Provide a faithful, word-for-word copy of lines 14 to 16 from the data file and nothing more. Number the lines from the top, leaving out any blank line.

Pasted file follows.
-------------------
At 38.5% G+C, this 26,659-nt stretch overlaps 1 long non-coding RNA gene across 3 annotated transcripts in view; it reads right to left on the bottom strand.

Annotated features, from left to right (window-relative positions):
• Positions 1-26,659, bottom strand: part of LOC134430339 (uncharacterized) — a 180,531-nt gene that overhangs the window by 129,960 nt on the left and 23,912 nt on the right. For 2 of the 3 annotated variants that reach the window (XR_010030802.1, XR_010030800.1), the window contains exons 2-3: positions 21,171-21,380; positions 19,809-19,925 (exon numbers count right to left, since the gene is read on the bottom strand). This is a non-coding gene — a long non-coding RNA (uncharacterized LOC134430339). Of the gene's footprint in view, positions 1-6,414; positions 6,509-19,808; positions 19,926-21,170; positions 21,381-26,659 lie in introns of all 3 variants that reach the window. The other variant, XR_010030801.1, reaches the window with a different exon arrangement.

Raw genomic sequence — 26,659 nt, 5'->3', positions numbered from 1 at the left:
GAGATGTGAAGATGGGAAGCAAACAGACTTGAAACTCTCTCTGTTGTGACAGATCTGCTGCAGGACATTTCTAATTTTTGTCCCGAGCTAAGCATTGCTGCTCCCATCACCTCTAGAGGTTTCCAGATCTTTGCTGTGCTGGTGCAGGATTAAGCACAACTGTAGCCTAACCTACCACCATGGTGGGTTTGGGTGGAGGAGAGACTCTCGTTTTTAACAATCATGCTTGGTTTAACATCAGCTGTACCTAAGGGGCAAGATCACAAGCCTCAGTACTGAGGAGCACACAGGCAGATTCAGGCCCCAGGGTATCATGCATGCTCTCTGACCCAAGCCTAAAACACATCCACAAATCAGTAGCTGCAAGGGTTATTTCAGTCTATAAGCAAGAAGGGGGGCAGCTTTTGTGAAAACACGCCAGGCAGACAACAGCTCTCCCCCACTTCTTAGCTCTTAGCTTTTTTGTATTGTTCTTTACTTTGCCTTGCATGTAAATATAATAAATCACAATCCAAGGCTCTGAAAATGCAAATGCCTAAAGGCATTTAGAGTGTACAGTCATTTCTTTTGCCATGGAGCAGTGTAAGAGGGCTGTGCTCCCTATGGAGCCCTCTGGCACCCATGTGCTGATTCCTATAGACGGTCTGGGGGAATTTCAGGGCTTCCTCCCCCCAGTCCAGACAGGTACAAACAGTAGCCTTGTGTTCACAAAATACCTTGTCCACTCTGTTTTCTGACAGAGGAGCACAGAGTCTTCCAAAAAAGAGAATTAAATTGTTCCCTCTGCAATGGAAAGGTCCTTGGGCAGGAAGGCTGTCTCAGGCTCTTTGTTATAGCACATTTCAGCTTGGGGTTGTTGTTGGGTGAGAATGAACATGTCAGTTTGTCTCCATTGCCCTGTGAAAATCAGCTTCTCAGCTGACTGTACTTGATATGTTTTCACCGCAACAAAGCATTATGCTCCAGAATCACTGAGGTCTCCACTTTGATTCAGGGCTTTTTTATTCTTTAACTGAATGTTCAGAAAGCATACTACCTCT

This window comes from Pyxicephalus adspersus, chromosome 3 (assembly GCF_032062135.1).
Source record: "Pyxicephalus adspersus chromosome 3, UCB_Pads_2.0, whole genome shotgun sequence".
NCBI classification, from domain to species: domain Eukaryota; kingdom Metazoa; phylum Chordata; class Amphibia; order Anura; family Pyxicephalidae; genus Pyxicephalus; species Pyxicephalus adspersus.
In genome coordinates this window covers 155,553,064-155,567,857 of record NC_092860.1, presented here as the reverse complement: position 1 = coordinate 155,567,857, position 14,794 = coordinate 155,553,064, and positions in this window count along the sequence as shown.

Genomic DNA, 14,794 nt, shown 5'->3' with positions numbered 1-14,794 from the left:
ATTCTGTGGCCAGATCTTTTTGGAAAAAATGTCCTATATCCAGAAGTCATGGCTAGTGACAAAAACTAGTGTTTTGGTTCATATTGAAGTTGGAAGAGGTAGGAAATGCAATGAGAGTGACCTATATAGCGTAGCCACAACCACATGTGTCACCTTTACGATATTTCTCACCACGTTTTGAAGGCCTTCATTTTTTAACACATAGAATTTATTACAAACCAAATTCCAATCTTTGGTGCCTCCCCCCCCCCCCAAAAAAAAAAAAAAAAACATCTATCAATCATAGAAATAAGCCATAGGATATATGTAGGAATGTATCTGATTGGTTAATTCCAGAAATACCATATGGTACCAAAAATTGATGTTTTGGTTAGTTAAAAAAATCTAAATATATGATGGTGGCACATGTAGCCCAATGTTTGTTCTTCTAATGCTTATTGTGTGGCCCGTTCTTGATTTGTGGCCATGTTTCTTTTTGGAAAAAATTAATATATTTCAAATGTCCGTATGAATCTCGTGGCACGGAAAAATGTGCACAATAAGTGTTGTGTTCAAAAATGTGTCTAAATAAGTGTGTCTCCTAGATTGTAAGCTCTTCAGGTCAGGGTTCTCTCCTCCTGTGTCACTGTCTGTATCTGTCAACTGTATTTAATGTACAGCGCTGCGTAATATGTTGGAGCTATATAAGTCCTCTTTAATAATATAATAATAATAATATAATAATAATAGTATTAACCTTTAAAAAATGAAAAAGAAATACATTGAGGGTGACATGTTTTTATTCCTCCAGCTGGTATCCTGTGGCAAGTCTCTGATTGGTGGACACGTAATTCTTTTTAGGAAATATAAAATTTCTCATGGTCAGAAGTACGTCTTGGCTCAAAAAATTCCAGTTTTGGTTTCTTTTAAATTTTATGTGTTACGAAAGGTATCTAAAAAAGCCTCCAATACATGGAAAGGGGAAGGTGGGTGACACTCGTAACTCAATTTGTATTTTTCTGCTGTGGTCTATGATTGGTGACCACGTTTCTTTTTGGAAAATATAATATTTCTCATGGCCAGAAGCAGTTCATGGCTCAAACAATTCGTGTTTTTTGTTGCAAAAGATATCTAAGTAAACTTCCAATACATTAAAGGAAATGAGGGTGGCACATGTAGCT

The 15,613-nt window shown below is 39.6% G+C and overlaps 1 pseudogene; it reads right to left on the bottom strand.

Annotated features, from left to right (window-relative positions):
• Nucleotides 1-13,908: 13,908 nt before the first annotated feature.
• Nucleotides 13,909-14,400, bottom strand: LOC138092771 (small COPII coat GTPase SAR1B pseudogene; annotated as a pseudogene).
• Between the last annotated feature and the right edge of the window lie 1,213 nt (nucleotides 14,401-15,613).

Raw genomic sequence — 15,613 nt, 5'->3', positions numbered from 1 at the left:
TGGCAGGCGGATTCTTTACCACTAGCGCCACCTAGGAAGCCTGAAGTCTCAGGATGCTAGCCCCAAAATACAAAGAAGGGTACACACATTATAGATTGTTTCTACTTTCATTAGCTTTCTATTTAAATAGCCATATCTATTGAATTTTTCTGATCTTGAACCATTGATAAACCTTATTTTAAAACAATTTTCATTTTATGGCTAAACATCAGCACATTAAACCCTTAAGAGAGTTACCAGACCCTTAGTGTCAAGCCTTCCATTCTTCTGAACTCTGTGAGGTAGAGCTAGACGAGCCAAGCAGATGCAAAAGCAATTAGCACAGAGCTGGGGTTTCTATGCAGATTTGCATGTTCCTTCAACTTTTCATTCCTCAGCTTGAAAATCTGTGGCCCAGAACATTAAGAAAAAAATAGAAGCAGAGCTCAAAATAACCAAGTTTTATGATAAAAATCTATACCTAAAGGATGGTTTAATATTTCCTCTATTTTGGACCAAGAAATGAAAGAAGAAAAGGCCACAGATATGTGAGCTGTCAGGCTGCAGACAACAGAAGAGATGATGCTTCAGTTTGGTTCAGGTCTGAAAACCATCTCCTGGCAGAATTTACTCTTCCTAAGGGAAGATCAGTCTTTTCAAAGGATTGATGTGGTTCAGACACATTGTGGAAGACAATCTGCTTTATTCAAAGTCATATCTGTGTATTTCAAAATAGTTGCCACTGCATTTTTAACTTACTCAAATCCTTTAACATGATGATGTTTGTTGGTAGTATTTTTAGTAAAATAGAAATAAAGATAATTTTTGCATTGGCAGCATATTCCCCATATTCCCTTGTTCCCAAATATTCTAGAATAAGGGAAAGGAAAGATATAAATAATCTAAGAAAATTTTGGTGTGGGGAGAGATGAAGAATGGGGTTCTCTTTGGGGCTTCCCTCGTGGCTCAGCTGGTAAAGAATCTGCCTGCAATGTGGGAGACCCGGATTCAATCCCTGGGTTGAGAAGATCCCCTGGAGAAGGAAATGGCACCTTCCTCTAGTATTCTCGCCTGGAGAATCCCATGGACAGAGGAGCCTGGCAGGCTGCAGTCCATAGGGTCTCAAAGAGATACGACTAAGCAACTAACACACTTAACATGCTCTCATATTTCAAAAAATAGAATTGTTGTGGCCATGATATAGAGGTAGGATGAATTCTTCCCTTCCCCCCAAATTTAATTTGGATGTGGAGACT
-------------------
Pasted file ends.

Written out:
• Nucleotides 1-13,908: 13,908 nt before the first annotated feature.
• Nucleotides 13,909-14,400, bottom strand: LOC138092771 (small COPII coat GTPase SAR1B pseudogene; annotated as a pseudogene).
• Between the last annotated feature and the right edge of the window lie 1,213 nt (nucleotides 14,401-15,613).